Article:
Join our weekly Peninim on the Torah list!

[et_bloom_inline optin_id="optin_1"]

ועתה לא אתם שלחתם אותי הנה כי האלקים

And now: it was not you who sent me here, but G-d. (45:8)

Download PDF

Veritably, on the surface, to the unlearned reader, it appears that the brothers catalyzed Yosef’s descent into Egypt. Yosef underscores the fallacy of such a viewpoint. Hashem pulls the strings; He manipulates events from behind the scene. We think that we are in charge, but we must be aware that we are not. We might make decisions, but Hashem’s Will stands and is always executed. Hashem wanted the Jewish People to go down to Egypt as part of His Divine Plan. Thus, he manipulated events in such a manner that Yosef was the first to go down, with Yaakov Avinu and the rest of the family to follow.

When a person has the good fortune to look back, to employ hindsight as a perspective on how to discern events, he is granted an enviable opportunity on seeing the Yad Hashem, Hand of G-d, at work, guiding the events around him toward a specific goal. We then realize that man is unable to lift up his finger without it having been originally decreed by Hashem. This is neither the place nor the forum for entering into a deep philosophical discussion concerning cause and effect. Let it suffice to say that Hashem is in control. If we would only open our eyes, we would see that man is nothing more than a puppet with the strings being controlled by the Master.

It was the summer of 2001, and a Jewish businessman from America went to Eretz Yisrael for a number of business meetings. Prior to starting the workday, he decided to stop at a nearby restaurant on King George Street to have brunch. He was annoyed to see that there was a fairly sizable line of customers waiting in line ahead of him. As he waited, he constantly kept glancing at his watch, while making little noises with his mouth expressing his impatience. A number of times he began to leave his place in line, only to return immediately, in the hope that it would now move faster.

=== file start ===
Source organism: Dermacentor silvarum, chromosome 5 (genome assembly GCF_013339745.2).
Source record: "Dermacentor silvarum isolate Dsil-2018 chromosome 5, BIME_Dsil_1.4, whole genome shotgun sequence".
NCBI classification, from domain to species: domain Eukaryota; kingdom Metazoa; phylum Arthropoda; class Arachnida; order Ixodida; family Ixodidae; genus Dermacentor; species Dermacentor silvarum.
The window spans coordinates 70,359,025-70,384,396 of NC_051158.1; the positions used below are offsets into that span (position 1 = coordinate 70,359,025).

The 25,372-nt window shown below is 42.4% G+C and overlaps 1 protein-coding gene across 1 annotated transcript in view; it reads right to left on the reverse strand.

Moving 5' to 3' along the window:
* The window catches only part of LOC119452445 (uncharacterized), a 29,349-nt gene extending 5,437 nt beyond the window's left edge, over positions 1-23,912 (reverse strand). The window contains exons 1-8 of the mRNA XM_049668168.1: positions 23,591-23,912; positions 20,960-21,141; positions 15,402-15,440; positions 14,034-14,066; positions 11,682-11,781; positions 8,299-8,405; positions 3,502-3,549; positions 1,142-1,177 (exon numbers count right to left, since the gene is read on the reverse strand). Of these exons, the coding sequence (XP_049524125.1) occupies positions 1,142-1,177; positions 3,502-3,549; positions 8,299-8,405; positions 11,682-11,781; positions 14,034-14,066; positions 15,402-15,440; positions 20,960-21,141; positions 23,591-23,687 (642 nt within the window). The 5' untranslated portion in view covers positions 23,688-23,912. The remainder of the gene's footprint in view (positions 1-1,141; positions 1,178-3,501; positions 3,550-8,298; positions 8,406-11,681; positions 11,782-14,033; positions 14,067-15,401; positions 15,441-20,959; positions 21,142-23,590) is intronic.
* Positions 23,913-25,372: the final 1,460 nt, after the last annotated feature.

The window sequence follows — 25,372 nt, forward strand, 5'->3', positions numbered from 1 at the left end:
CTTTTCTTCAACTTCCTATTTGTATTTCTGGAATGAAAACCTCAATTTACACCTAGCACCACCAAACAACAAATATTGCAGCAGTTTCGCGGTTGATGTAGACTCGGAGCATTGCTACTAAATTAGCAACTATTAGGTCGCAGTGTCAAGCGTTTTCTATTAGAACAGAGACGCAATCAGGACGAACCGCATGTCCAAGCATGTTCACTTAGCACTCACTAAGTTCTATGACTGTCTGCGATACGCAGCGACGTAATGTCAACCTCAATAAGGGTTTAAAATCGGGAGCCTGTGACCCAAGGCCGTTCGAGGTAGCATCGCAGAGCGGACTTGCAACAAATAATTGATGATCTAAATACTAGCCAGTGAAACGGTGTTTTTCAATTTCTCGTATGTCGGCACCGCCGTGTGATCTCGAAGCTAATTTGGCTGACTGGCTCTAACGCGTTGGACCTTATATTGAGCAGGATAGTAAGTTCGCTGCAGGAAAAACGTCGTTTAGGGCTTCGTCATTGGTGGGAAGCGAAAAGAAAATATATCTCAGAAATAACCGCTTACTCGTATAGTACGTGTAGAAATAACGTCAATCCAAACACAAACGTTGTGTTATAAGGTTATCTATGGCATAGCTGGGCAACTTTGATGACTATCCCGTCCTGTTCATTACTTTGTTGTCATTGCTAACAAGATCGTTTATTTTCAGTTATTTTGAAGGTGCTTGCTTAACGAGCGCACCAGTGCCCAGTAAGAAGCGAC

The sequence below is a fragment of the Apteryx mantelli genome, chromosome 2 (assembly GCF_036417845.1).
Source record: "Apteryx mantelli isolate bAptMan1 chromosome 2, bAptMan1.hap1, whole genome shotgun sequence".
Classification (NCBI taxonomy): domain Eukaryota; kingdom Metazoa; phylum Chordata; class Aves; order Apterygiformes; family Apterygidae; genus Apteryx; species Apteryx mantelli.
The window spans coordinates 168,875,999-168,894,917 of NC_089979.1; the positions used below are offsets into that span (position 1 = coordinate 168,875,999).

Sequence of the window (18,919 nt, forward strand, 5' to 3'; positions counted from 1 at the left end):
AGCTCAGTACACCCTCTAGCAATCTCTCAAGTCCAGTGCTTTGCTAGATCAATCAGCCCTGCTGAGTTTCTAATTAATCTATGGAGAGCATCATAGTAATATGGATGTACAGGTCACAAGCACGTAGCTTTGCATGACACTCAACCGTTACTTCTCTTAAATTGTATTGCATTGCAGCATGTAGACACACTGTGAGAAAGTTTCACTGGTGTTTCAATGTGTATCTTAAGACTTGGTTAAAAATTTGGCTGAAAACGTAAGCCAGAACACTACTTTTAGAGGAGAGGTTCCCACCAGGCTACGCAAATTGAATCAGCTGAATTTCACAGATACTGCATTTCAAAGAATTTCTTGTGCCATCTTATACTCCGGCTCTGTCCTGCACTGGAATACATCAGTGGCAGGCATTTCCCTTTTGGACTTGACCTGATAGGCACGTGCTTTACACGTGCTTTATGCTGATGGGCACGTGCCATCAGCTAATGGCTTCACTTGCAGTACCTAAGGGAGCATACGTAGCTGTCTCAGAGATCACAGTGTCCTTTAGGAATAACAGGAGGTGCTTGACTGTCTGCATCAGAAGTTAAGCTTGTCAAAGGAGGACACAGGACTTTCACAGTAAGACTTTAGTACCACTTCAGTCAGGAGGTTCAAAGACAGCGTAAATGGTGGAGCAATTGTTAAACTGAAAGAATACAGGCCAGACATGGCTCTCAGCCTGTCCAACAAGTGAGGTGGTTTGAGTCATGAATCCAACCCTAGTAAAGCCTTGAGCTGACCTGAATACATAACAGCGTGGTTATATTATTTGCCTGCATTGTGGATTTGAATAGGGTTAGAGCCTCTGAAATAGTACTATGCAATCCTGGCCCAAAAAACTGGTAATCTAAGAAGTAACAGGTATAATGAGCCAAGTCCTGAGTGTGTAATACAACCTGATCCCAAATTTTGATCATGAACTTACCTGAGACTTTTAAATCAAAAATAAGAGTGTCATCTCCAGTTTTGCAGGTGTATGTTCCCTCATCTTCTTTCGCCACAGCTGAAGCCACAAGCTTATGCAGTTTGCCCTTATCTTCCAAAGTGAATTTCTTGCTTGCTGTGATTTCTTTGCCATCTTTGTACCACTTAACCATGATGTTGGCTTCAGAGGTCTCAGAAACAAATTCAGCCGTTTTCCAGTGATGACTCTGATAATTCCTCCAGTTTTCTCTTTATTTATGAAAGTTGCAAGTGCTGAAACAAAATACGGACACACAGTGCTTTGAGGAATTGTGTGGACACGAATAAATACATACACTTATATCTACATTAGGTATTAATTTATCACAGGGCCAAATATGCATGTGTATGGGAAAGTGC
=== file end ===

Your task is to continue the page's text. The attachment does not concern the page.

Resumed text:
Suddenly, the man in front of him turned around and said, “You seem to be in a hurry. I am not. Why not switch places with me? It does not bother me to wait another five minutes.” The man was at first surprised that someone would give up his place in line, but then he figured, who was he to complain? He readily and thankfully accepted his place in line. As soon as he received his breakfast, he sat down to eat quickly – and left the restaurant.

The businessperson walked about 200 feet, when he heard a loud bang. He turned around to see the Sbarro Restaurant, where he had moments earlier been having breakfast, engulfed in flames. This was the infamous Sbarro Restaurant terrorist bombing that snuffed out the lives of fifteen Jewish souls and left hundreds of others injured, some seriously. It took a few moments for the enormity of the tragedy to settle into his mind, and, even more so, that the Jew who had changed places with him was probably a victim – in his place! Yes, he should have been having a meal at that moment. By trading places with him, the kind man possibly paid the ultimate price.

He immediately went searching through the rubble, following the first responders as they searched for victims. It took the American businessman two days of searching, visiting all the hospitals until he finally found the kind man. He lay in a hospital bed seriously injured, accompanied by his adult son.

“Your father saved my life!” he began. He followed up with the son, relating to him the entire story about how his father had changed places with him. As tears rolled down his face, the American businessman took out his business card and said, “I am a successful businessman in America. My offices are located on the 101st floor of the Twin Towers. I am returning home; this is my number. If there is anything I can do whatsoever to help your family, please let me know. Trust me. You gave me my life. I would like to help you.”

Three weeks later, the American businessman received a call from the man’s son. Apparently, his father’s injuries required surgery that was beyond what could be provided for him in Eretz Yisrael. He required a specific surgery which was performed proficiently in Boston. Could their newly-acquired American friend help? Within a few hours it was all arranged – from start to finish. Surgery was scheduled for mid-September, and he would meet them in Kennedy Airport when they landed and be with them from there throughout the process.

On Tuesday, September 11, 2001, the American benefactor left his office on the 101st floor of the Twin Towers at 8:00A.M. At 8:31, the first plane that took down the Twin Towers struck the 93rd floor. The Yerushalmi Jew had twice been the catalyst for saving the American businessman’s life. We are all puppets on the world stage with roles in the play called “life.” Hashem pulls the strings.